The Knesset approved the second and third readings of the state budget for the years 2013-2014 early Tuesday morning, after long discussions that lasted for more than 15 hours.
58 MKs voted in favor of the budget, which includes some difficult austerity measures, and 43 voted against.
Earlier, Prime Minister Binyamin Netanyahu met with the heads of opposition parties in an effort to push through approval of the state budget, which had to pass its second and third readings by midnight Wednesday, or new elections would have had to be called.
MKs from the opposition filed some 4,700 reservations about the budget. Technically, MKs who have filed those reservations have the right to address the Knesset about each one of them, a process that would likely take weeks.
At one point, members of the opposition agreed to withdraw some of their reservations and speed up the process, though at one point the opposition decided to make things difficult for the coalition by imposing a name-by-name vote on a series of reservations.
As part of the austerity measures announced by Finance Minister Yair Lapid, taxes will be going up for just about everyone in Israel; for those earning NIS 14,000 and less, taxes will rise by 1% next year, while those earning between NIS 14,000 and 20,000 will pay 1.4% more.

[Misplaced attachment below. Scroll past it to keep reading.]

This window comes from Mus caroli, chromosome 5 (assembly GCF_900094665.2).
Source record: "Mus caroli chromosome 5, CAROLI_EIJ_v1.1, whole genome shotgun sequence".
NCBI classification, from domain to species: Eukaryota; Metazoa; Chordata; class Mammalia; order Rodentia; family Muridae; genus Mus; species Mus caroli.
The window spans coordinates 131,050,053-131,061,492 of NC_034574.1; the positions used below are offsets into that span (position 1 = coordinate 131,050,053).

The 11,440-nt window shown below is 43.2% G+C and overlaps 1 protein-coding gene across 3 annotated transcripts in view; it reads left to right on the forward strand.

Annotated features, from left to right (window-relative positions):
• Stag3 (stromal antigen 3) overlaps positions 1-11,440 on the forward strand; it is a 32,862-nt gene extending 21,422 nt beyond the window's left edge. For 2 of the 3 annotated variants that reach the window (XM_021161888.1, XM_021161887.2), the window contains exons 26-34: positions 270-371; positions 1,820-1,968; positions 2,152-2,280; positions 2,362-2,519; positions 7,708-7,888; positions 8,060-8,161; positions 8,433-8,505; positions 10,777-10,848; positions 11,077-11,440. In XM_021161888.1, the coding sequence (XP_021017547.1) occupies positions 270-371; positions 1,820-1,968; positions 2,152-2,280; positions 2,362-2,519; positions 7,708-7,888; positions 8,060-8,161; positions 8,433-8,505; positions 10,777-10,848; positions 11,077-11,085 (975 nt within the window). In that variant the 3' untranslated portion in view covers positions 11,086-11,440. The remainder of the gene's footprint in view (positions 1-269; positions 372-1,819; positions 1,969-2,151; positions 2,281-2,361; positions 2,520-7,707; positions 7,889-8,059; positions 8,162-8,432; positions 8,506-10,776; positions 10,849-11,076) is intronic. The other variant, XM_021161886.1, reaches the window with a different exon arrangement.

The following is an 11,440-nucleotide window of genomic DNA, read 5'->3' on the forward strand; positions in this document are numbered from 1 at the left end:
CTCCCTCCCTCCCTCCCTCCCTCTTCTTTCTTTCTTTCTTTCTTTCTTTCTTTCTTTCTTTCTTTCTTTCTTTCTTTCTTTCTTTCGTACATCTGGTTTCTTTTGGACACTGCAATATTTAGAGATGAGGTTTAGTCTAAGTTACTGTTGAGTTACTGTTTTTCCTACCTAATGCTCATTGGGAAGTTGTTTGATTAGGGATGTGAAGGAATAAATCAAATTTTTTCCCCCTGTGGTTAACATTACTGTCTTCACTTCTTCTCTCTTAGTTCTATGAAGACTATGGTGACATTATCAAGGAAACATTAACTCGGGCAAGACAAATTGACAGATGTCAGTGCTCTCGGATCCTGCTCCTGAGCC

Those earning more than NIS 20,000 will pay 2% more. Corporate taxes will be going up as well, by 1.5%. Other benefits and tax breaks will be reduced or eliminated.
Opposition head MK Shelly Yechimovich attacked Lapid and Netanyahu after the budget was approved, saying, "This budget hurts 99% of the public at an intensity not seen here since 2003.”
She added that the budget "has no hope and no vision and will continue the process of destructive erosion of the middle class." Yechimovich directly attacked Lapid, saying that he "became the presenter for Netanyahu. The public will not forgive him for the deception.”
On Sunday, MK Moshe Feiglin (Likud) called on fellow lawmakers from all parties to vote against the state budget in protest over the release of terrorists as a gesture to the Palestinian Authority.
“Releasing 104 ticking time bombs as a bribe for the start of negotiations or for building in Judea and Samaria is something that every moral person must rise up against,” he said. “I call on ministers and Knesset members from all factions to clarify to the Prime Minister that they will act against this decision.”
“This week the Knesset will vote on the state budget. I call on moral Knesset members from all factions to join me and announce that they will oppose the budget if the decision is made to release murderers,” added Feiglin.
“At this point, the only political way members of the Knesset have to stop the release of terrorists is to condition their support for the budget on the stopping of the insanity and the cancellation of this possibility of releasing terrorists,” he noted.